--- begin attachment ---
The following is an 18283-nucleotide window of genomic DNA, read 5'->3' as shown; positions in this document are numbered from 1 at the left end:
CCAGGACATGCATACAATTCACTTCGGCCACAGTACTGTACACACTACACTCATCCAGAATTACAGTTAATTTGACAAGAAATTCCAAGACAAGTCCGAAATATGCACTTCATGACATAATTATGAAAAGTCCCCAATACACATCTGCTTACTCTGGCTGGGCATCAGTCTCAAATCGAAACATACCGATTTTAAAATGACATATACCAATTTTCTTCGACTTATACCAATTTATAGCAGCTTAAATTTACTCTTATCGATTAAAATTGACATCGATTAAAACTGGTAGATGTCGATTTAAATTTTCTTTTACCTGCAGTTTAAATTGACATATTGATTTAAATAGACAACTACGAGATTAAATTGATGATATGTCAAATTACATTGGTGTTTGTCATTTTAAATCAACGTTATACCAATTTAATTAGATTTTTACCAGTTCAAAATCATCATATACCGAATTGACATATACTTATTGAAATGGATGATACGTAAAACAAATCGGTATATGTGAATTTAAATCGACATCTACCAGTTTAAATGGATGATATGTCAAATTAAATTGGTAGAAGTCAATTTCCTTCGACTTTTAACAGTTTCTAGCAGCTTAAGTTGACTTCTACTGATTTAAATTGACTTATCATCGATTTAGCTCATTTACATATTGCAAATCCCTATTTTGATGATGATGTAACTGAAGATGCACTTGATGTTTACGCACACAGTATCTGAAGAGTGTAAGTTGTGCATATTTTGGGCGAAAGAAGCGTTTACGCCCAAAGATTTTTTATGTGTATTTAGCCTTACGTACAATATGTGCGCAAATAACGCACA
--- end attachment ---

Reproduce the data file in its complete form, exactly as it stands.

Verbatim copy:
The following is an 18283-nucleotide window of genomic DNA, read 5'->3' as shown; positions in this document are numbered from 1 at the left end:
CCAGGACATGCATACAATTCACTTCGGCCACAGTACTGTACACACTACACTCATCCAGAATTACAGTTAATTTGACAAGAAATTCCAAGACAAGTCCGAAATATGCACTTCATGACATAATTATGAAAAGTCCCCAATACACATCTGCTTACTCTGGCTGGGCATCAGTCTCAAATCGAAACATACCGATTTTAAAATGACATATACCAATTTTCTTCGACTTATACCAATTTATAGCAGCTTAAATTTACTCTTATCGATTAAAATTGACATCGATTAAAACTGGTAGATGTCGATTTAAATTTTCTTTTACCTGCAGTTTAAATTGACATATTGATTTAAATAGACAACTACGAGATTAAATTGATGATATGTCAAATTACATTGGTGTTTGTCATTTTAAATCAACGTTATACCAATTTAATTAGATTTTTACCAGTTCAAAATCATCATATACCGAATTGACATATACTTATTGAAATGGATGATACGTAAAACAAATCGGTATATGTGAATTTAAATCGACATCTACCAGTTTAAATGGATGATATGTCAAATTAAATTGGTAGAAGTCAATTTCCTTCGACTTTTAACAGTTTCTAGCAGCTTAAGTTGACTTCTACTGATTTAAATTGACTTATCATCGATTTAGCTCATTTACATATTGCAAATCCCTATTTTGATGATGATGTAACTGAAGATGCACTTGATGTTTACGCACACAGTATCTGAAGAGTGTAAGTTGTGCATATTTTGGGCGAAAGAAGCGTTTACGCCCAAAGATTTTTTATGTGTATTTAGCCTTACGTACAATATGTGCGCAAATAACGCACA